BAGHDAD — Iran’s foreign minister on Monday praised Baghdad’s efforts aimed at bolstering regional stability, saying he hopes they would lead to “more negotiations and understandings” in the region.
Mohammad Javad Zarif spoke to reporters during a visit to the Iraqi capital, which earlier this month hosted the first round of direct talks between regional rivals Saudi Arabia and Iran. The talks signaled a possible de-escalation following years of animosity that often spilled into neighboring countries and at least one still-raging war.
Zarif also extended Iran’s condolences after a massive fire at a Baghdad hospital for coronavirus patients over the weekend killed 82 people. Officials said the blaze, which also injured 110 people, was set off by an exploding oxygen cylinder.
Riyadh has been trying to end its years-long war in Yemen against Iran-backed Houthi rebels who have increasingly launched missiles and bomb-laden drones at the kingdom to targeting crucial sites and oil infrastructure. Ending that war could be a bargaining chip for the Iranians as they seek sanctions relief from nuclear talks in Vienna.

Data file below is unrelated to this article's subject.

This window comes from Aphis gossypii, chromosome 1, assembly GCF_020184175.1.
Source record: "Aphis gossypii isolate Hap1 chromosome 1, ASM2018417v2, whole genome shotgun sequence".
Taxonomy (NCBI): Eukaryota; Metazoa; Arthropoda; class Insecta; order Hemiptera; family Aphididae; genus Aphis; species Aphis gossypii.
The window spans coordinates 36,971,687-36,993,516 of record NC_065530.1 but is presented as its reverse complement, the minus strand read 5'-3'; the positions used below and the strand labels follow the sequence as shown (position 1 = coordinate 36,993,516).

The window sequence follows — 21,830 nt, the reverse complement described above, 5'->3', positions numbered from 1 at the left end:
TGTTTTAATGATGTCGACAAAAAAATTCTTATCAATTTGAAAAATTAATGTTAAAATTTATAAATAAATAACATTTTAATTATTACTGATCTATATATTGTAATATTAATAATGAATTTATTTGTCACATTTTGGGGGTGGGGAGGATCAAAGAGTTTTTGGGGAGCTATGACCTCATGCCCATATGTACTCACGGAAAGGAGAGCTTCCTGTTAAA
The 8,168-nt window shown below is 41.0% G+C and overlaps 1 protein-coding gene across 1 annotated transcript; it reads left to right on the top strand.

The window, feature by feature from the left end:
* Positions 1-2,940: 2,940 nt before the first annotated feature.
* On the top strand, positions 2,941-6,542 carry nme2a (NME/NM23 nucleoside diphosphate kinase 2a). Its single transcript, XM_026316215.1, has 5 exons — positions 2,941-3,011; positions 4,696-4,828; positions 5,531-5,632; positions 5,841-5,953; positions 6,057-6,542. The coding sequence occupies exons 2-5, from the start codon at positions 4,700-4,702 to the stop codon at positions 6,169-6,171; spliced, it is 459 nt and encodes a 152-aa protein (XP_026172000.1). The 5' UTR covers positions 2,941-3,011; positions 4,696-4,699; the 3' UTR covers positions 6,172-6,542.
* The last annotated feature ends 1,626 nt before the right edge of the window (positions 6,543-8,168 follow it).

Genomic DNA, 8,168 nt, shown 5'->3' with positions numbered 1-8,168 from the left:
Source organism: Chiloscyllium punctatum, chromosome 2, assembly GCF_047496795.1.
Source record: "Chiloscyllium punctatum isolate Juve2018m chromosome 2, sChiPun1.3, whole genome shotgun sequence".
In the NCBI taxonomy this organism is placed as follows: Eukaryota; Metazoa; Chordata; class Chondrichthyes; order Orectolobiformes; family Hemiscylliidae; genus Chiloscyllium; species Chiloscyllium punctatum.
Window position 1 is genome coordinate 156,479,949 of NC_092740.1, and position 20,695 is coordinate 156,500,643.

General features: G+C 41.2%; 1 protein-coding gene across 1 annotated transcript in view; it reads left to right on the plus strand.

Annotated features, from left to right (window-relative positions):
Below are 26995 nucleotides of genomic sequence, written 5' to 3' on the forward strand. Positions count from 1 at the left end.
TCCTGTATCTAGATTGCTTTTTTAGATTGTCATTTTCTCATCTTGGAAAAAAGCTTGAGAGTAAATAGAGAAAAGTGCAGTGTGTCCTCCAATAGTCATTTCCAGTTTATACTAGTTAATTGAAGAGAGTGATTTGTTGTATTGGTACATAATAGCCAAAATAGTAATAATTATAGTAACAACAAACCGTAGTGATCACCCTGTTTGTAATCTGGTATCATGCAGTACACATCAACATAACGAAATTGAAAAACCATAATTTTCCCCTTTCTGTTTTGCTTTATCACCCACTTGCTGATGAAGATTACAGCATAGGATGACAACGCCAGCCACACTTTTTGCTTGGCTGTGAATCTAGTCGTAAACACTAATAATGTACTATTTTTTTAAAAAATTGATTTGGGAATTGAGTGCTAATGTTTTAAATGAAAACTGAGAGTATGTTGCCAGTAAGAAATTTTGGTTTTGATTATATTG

“We welcome Iraq’s vital role in the region and we hope that day after day that strengthens Iraq’s role for the stability of the region,” Zarif said during a joint news conference with his Iraqi counterpart, Fouad Hussein.
“We thank the Iraqi government for exerting its efforts,” Zarif said, without confirming the Saudi-Iran talks were indeed held in Iraq. “We hope that these efforts will lead to more negotiations and understandings in the region.”
All foreign powers will eventually leave, Zarif added, but “we will stay here and we should base our relations on good neighborhood, no interference and mutual respect.”
Iraq, which has ties with both the U.S. and Iran, has often borne the brunt of Saudi-Iran rivalry.
Hussein said Iraq’s foreign policy is to build “balanced relation with everyone and calm things.”
Neither Iran nor Saudi Arabia have confirmed the talks took place, though Iranian officials have alluded to them and welcomed them.
Iran-Saudi relations worsened considerably in 2016, when Riyadh removed its diplomats after protesters attacked the kingdom’s embassy in Tehran and consulate in Mashhad in retaliation for its execution of Shiite cleric Nimr al-Nimr. Those posts have remained closed. At the time, Iraq offered itself as a possible mediator between the two countries.
During his Iraq visit, Zarif is scheduled to meet top officials, visit the holy Shiite city of Najaf and also the Kurdish region in the north.
The visit coincided with a firestorm within Iran set off by a leaked recording of Zarif speaking in an interview to a well known economist. Zarif took no questions from journalists after giving his brief statement in Baghdad and did not address the issue.